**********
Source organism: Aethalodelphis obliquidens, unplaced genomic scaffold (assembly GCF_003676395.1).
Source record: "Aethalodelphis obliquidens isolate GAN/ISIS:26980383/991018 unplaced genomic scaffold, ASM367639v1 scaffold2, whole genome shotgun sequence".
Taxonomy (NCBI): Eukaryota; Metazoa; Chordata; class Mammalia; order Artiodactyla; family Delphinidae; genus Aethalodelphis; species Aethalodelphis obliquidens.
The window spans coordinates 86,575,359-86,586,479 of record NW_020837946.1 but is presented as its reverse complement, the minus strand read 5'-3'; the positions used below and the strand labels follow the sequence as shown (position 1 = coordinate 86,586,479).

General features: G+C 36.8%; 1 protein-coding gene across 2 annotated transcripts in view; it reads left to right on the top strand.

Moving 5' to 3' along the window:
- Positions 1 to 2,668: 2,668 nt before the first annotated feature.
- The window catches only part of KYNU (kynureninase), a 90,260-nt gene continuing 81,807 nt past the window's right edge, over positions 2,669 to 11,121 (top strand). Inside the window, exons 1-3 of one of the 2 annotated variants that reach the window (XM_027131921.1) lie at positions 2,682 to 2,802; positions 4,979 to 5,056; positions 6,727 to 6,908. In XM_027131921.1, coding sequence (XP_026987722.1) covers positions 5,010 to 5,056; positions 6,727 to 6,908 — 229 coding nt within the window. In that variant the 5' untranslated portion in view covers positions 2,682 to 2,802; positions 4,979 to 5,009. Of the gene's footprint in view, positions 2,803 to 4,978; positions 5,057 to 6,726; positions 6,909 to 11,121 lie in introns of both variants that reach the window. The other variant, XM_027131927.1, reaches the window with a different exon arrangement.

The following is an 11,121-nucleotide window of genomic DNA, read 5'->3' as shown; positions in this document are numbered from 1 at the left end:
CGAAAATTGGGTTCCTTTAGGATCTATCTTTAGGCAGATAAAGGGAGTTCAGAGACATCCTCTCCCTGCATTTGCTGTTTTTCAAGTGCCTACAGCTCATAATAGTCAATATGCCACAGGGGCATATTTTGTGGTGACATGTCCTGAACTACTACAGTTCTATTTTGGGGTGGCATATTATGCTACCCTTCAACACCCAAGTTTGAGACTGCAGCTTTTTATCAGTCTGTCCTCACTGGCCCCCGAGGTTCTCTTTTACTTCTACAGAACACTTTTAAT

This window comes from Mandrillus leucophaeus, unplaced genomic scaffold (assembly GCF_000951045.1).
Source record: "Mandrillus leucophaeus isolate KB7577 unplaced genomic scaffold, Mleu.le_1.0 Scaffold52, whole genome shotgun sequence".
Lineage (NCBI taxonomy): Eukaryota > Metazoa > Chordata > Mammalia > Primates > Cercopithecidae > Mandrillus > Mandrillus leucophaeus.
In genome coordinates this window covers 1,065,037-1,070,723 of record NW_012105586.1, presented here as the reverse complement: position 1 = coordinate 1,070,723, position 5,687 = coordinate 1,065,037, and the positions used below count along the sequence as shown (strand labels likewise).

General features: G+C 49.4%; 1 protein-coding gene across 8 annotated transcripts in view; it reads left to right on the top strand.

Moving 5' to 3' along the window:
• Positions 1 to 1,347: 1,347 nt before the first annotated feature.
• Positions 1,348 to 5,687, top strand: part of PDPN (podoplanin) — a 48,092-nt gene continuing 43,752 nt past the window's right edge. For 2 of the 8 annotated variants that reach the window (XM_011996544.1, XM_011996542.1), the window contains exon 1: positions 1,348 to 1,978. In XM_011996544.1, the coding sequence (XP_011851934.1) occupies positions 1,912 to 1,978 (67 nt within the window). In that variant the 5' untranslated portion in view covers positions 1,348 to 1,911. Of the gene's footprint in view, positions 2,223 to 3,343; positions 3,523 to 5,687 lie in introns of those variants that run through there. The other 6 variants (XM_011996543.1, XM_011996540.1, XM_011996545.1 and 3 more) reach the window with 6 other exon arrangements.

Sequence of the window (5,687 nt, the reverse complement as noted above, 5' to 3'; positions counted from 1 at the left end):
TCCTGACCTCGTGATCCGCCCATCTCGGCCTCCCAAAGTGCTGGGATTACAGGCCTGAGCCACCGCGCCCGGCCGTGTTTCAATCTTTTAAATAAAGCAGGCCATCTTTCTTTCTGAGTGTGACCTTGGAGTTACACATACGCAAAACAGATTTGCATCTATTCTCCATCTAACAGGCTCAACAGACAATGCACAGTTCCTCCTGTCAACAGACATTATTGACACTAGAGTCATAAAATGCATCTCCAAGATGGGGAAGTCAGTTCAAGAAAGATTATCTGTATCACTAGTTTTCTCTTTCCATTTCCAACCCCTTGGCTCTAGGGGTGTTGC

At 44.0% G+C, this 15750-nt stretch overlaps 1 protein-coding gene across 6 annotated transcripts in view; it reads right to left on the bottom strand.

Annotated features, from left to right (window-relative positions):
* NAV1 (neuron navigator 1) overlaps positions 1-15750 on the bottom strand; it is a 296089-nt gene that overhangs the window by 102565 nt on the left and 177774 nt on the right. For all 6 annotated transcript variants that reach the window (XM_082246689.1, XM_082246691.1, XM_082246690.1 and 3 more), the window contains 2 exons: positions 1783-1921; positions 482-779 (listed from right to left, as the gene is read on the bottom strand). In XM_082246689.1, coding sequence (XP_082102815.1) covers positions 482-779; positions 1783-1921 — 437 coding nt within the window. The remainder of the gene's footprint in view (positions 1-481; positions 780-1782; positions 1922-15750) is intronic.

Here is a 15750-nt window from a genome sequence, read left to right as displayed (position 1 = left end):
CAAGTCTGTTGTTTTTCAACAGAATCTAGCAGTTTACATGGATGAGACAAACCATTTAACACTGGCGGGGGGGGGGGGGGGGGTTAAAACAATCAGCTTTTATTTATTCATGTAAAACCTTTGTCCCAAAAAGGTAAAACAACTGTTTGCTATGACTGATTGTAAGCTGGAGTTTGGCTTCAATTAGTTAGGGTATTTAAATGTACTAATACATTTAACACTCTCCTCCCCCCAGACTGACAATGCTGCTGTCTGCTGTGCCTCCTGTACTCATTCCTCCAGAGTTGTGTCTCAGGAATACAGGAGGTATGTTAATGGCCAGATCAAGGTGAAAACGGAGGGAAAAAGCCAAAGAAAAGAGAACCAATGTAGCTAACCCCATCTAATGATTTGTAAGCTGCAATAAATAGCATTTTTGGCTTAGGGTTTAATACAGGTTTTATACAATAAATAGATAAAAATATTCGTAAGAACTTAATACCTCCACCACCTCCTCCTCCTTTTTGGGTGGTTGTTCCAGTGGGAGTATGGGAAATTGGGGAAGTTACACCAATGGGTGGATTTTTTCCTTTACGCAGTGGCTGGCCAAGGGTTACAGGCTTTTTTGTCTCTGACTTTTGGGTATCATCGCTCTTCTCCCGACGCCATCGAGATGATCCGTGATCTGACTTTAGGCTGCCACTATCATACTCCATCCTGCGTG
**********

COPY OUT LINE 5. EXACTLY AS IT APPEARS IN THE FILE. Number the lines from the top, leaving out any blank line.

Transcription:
General features: G+C 36.8%; 1 protein-coding gene across 2 annotated transcripts in view; it reads left to right on the top strand.